Ford’s Options – When Stock Revs Up Workers


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As a former shareholder of Ford Motor Co. who benefited handsomely from my two-year investment, I should not be one to criticize the payouts enjoyed by the automaker’s CEO.

But Ford’s autoworkers are a different matter, and chances are they’ll be hopping mad about Alan Mulally’s $34.5 million windfall from stock awards.

Here’s the backstory: CEO Mulally in 2009 was awarded almost 5 million stock options by Ford’s board of directors. It was a critical time for Ford. The company had posted its first profit in four years, and so in addition to his salary of $1.4 million (down from $2 million in 2008), the company rewarded him with the options.

But stock options are not cash; they are considered an incentive payout – benefiting the recipient only after achieving future goals (namely, increasing the stock price) over a period of years. In the case of Ford, the stock could not be exercised, or cashed in, for two years. That’s now.

So for the options to be of value to Mulally, the company’s share price has to be higher today than it was the day the options were granted. Ever heard the term “under water” in relation to stock options? That means that on day they matured, they are actually worth less than the day they were granted.

Not the case for Ford. In 2009, shares of the automaker were trading at just below $2 a share. Today it is trading at north of $12. There’s no water in this picture at all – that’s a six-fold increase. Sales, meanwhile, advanced to $136 billion in 2011 from $116 billion in 2009.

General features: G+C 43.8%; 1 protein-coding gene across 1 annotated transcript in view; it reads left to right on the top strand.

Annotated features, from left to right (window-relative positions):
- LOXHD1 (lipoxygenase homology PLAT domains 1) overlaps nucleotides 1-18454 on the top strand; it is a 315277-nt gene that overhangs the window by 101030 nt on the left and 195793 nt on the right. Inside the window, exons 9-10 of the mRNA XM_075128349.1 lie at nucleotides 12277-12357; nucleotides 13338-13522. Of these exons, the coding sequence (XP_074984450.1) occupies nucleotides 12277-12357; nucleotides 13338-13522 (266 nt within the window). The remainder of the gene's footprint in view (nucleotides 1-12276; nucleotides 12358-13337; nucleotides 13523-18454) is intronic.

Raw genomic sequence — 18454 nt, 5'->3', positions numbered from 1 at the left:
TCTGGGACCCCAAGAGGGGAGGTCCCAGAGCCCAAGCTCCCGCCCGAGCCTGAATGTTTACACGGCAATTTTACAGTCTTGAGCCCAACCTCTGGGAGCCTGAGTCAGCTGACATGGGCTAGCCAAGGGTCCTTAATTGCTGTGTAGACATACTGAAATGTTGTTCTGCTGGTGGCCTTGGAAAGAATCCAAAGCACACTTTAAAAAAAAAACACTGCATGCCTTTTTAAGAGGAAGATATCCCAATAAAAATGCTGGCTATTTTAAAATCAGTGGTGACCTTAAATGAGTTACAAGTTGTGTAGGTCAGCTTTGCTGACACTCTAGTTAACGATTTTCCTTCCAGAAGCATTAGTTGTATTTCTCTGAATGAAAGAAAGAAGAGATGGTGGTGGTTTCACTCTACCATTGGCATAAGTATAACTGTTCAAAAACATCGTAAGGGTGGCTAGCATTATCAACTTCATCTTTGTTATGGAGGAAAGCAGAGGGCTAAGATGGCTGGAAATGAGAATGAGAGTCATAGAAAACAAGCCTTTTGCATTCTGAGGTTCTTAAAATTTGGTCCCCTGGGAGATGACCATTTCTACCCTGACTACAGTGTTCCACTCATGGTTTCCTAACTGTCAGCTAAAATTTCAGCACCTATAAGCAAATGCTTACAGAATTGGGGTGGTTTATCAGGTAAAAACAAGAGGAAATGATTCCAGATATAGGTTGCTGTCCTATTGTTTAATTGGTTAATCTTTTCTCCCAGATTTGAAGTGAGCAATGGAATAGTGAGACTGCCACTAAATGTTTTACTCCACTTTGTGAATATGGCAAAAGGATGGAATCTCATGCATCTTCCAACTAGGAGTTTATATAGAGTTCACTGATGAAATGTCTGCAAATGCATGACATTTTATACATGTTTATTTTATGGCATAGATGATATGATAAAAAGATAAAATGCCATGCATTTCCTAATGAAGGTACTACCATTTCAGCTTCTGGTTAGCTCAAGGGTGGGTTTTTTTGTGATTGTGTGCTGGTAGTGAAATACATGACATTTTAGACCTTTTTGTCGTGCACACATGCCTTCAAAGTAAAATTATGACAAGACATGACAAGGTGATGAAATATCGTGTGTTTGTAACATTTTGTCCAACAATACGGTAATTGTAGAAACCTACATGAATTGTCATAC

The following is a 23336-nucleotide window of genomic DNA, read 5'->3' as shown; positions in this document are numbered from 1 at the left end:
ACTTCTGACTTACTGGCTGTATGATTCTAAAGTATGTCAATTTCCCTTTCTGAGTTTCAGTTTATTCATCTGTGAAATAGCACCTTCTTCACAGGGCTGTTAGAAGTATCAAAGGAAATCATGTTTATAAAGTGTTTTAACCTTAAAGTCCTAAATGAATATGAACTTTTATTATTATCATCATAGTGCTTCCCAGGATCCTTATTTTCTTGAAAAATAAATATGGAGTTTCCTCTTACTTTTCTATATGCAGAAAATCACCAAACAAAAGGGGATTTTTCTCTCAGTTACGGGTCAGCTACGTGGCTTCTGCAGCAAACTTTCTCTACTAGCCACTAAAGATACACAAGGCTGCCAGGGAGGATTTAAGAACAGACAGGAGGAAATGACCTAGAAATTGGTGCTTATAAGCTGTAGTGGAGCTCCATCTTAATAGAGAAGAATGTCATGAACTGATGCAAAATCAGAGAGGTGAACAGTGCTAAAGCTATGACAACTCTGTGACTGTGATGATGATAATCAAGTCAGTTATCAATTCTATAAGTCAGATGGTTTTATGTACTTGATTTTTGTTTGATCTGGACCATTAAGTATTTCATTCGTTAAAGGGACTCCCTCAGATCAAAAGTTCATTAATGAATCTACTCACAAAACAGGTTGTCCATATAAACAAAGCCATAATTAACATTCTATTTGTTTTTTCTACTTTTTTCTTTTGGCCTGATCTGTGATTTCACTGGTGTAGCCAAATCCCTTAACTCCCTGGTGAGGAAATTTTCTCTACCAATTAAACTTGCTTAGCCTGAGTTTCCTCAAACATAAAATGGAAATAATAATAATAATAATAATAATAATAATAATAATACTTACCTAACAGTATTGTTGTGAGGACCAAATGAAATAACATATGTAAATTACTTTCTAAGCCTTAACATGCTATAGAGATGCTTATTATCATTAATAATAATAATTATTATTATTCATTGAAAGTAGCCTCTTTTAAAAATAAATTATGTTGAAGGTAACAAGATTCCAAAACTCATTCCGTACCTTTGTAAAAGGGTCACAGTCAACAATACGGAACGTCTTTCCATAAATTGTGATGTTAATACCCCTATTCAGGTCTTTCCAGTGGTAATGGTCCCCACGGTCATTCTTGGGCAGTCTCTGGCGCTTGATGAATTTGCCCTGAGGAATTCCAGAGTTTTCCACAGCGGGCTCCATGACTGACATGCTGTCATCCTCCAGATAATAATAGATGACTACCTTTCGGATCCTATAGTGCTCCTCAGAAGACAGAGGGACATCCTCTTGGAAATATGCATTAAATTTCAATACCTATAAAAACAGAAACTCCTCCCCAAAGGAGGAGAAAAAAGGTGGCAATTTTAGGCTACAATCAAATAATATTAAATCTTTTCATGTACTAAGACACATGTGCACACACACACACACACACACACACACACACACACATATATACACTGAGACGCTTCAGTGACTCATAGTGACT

So Mulally gets to buy each of his almost 5 million shares at the 2009 price, and then sell them at today’s price. He benefits just as the shareholders benefit.

And this may really frost some Ford workers, who can argue that their needs are as important as those of Ford shareholders. According to an Associated Press story, Ford workers last year cited Mulally’s high pay package when voting against contract changes.

Chances are they may do it again, and again. According to news stories, Mulally was awarded an additional 1.2 million stock options, to vest in three years.

Let’s hope Mulally can find a way to square his largess with workers. Executive compensation is a sore subject for many employees, but it is especially so for autoworkers, who in many ways represent America’s comeback from the Great Recession. If Mulally wants to foster Ford’s image among consumers as the come-back kid, he may consider sharing some of his millions with those who actually know how to build his product.

Lisa Biank Fasig
Lisa leads the creation of editorials and feature stories for COLLOQUY and oversees the work of contributing editors and writers. With 18 years of reporting experience, most in business and specifically consumer behavior, she is highly skilled at researching data and teasing out the trends. A background in graphic design enables her to see ideas in three dimensions and tell the story visually.


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